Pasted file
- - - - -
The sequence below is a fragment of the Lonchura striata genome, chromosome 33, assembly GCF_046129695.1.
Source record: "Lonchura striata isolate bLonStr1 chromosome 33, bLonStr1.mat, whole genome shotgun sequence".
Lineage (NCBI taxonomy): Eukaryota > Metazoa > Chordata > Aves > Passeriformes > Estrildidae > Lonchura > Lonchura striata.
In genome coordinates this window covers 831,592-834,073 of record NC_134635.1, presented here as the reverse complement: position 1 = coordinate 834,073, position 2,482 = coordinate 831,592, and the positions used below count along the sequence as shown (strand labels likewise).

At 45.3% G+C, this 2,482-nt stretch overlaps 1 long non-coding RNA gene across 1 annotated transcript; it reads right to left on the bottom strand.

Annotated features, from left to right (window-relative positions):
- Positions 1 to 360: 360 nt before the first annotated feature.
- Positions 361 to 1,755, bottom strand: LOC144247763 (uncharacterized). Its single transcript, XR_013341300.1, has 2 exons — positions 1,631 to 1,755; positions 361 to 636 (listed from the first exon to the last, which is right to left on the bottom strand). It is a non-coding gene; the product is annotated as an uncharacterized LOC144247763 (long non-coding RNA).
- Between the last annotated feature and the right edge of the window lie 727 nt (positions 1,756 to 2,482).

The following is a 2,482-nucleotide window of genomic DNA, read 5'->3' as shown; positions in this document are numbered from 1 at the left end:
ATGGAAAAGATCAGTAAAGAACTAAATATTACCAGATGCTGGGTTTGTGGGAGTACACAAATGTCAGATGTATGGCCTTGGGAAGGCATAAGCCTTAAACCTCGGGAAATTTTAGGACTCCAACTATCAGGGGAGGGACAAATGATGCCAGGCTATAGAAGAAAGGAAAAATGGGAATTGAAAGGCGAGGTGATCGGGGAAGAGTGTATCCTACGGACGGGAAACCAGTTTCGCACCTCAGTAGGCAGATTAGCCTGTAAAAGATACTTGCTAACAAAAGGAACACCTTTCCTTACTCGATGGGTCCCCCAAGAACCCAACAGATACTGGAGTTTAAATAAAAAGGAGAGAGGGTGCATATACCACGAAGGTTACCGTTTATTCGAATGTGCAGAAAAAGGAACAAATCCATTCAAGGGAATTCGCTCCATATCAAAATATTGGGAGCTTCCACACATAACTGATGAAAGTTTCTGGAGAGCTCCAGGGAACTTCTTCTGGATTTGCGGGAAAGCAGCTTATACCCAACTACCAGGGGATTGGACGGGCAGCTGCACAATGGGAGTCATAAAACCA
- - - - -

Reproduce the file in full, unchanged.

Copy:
The sequence below is a fragment of the Lonchura striata genome, chromosome 33, assembly GCF_046129695.1.
Source record: "Lonchura striata isolate bLonStr1 chromosome 33, bLonStr1.mat, whole genome shotgun sequence".
Lineage (NCBI taxonomy): Eukaryota > Metazoa > Chordata > Aves > Passeriformes > Estrildidae > Lonchura > Lonchura striata.
In genome coordinates this window covers 831,592-834,073 of record NC_134635.1, presented here as the reverse complement: position 1 = coordinate 834,073, position 2,482 = coordinate 831,592, and the positions used below count along the sequence as shown (strand labels likewise).

At 45.3% G+C, this 2,482-nt stretch overlaps 1 long non-coding RNA gene across 1 annotated transcript; it reads right to left on the bottom strand.

Annotated features, from left to right (window-relative positions):
- Positions 1 to 360: 360 nt before the first annotated feature.
- Positions 361 to 1,755, bottom strand: LOC144247763 (uncharacterized). Its single transcript, XR_013341300.1, has 2 exons — positions 1,631 to 1,755; positions 361 to 636 (listed from the first exon to the last, which is right to left on the bottom strand). It is a non-coding gene; the product is annotated as an uncharacterized LOC144247763 (long non-coding RNA).
- Between the last annotated feature and the right edge of the window lie 727 nt (positions 1,756 to 2,482).

The following is a 2,482-nucleotide window of genomic DNA, read 5'->3' as shown; positions in this document are numbered from 1 at the left end:
ATGGAAAAGATCAGTAAAGAACTAAATATTACCAGATGCTGGGTTTGTGGGAGTACACAAATGTCAGATGTATGGCCTTGGGAAGGCATAAGCCTTAAACCTCGGGAAATTTTAGGACTCCAACTATCAGGGGAGGGACAAATGATGCCAGGCTATAGAAGAAAGGAAAAATGGGAATTGAAAGGCGAGGTGATCGGGGAAGAGTGTATCCTACGGACGGGAAACCAGTTTCGCACCTCAGTAGGCAGATTAGCCTGTAAAAGATACTTGCTAACAAAAGGAACACCTTTCCTTACTCGATGGGTCCCCCAAGAACCCAACAGATACTGGAGTTTAAATAAAAAGGAGAGAGGGTGCATATACCACGAAGGTTACCGTTTATTCGAATGTGCAGAAAAAGGAACAAATCCATTCAAGGGAATTCGCTCCATATCAAAATATTGGGAGCTTCCACACATAACTGATGAAAGTTTCTGGAGAGCTCCAGGGAACTTCTTCTGGATTTGCGGGAAAGCAGCTTATACCCAACTACCAGGGGATTGGACGGGCAGCTGCACAATGGGAGTCATAAAACCA